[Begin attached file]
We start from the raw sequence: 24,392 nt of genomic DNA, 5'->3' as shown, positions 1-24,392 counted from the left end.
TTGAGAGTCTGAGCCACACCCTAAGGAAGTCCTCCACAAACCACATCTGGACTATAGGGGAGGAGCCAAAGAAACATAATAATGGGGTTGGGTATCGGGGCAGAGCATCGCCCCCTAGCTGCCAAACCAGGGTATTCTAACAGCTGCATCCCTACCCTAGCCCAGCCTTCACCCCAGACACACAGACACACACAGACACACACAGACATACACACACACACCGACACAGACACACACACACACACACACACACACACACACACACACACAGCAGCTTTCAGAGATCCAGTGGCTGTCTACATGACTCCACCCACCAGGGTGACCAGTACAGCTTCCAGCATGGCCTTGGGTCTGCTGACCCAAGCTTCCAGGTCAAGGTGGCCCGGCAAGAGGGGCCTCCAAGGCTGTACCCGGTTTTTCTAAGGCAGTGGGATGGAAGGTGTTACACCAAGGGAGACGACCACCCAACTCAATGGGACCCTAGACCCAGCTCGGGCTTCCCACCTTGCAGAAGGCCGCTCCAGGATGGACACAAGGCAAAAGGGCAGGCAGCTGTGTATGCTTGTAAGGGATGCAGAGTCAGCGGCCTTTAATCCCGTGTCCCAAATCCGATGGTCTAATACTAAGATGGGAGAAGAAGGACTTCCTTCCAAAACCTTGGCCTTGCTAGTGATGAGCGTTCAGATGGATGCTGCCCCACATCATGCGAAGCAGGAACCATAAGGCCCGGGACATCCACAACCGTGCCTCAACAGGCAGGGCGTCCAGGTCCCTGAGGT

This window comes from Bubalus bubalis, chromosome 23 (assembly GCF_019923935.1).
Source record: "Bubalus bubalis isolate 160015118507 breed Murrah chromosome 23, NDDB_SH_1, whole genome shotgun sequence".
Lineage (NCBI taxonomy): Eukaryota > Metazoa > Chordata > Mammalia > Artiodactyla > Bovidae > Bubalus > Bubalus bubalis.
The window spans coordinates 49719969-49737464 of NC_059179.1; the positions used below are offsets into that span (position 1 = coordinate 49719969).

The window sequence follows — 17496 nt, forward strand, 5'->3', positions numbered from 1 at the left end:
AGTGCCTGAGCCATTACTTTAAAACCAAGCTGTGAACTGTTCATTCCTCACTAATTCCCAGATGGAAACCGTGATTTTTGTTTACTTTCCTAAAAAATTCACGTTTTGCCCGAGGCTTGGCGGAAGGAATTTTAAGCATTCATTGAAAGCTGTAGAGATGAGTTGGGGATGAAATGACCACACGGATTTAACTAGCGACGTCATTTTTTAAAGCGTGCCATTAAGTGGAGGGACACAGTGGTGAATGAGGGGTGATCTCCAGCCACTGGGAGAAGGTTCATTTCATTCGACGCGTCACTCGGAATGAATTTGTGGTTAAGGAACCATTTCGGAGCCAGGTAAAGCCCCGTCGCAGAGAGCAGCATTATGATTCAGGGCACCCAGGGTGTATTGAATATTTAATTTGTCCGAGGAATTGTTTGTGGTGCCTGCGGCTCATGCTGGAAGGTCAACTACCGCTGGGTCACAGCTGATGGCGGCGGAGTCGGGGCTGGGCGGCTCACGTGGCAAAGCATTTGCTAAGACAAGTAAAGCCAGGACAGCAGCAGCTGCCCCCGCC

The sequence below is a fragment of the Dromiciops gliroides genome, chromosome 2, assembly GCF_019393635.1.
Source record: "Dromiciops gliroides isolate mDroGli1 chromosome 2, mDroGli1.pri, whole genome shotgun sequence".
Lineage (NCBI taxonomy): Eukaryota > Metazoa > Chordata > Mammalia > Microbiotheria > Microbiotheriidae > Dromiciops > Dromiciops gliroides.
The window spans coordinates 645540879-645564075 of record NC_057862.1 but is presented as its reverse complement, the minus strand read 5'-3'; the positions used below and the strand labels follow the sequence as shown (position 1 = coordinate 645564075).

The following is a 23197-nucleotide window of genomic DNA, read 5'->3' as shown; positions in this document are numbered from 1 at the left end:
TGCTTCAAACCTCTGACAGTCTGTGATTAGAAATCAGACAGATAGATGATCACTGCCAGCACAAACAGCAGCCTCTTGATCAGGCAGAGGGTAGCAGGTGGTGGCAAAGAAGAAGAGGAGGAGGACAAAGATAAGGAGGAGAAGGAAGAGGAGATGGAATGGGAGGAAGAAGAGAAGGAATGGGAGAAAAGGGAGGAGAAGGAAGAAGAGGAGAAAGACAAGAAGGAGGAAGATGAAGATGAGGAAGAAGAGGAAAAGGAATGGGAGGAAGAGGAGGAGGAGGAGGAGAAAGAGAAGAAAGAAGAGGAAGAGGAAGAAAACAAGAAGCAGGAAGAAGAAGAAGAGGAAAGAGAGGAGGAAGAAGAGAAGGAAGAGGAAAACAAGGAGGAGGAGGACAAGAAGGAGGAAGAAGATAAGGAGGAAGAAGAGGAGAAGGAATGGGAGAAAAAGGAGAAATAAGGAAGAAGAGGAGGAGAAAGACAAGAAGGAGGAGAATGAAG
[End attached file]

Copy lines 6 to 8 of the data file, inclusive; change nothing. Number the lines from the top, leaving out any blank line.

The window spans coordinates 49719969-49737464 of NC_059179.1; the positions used below are offsets into that span (position 1 = coordinate 49719969).

The window sequence follows — 17496 nt, forward strand, 5'->3', positions numbered from 1 at the left end:
AGTGCCTGAGCCATTACTTTAAAACCAAGCTGTGAACTGTTCATTCCTCACTAATTCCCAGATGGAAACCGTGATTTTTGTTTACTTTCCTAAAAAATTCACGTTTTGCCCGAGGCTTGGCGGAAGGAATTTTAAGCATTCATTGAAAGCTGTAGAGATGAGTTGGGGATGAAATGACCACACGGATTTAACTAGCGACGTCATTTTTTAAAGCGTGCCATTAAGTGGAGGGACACAGTGGTGAATGAGGGGTGATCTCCAGCCACTGGGAGAAGGTTCATTTCATTCGACGCGTCACTCGGAATGAATTTGTGGTTAAGGAACCATTTCGGAGCCAGGTAAAGCCCCGTCGCAGAGAGCAGCATTATGATTCAGGGCACCCAGGGTGTATTGAATATTTAATTTGTCCGAGGAATTGTTTGTGGTGCCTGCGGCTCATGCTGGAAGGTCAACTACCGCTGGGTCACAGCTGATGGCGGCGGAGTCGGGGCTGGGCGGCTCACGTGGCAAAGCATTTGCTAAGACAAGTAAAGCCAGGACAGCAGCAGCTGCCCCCGCC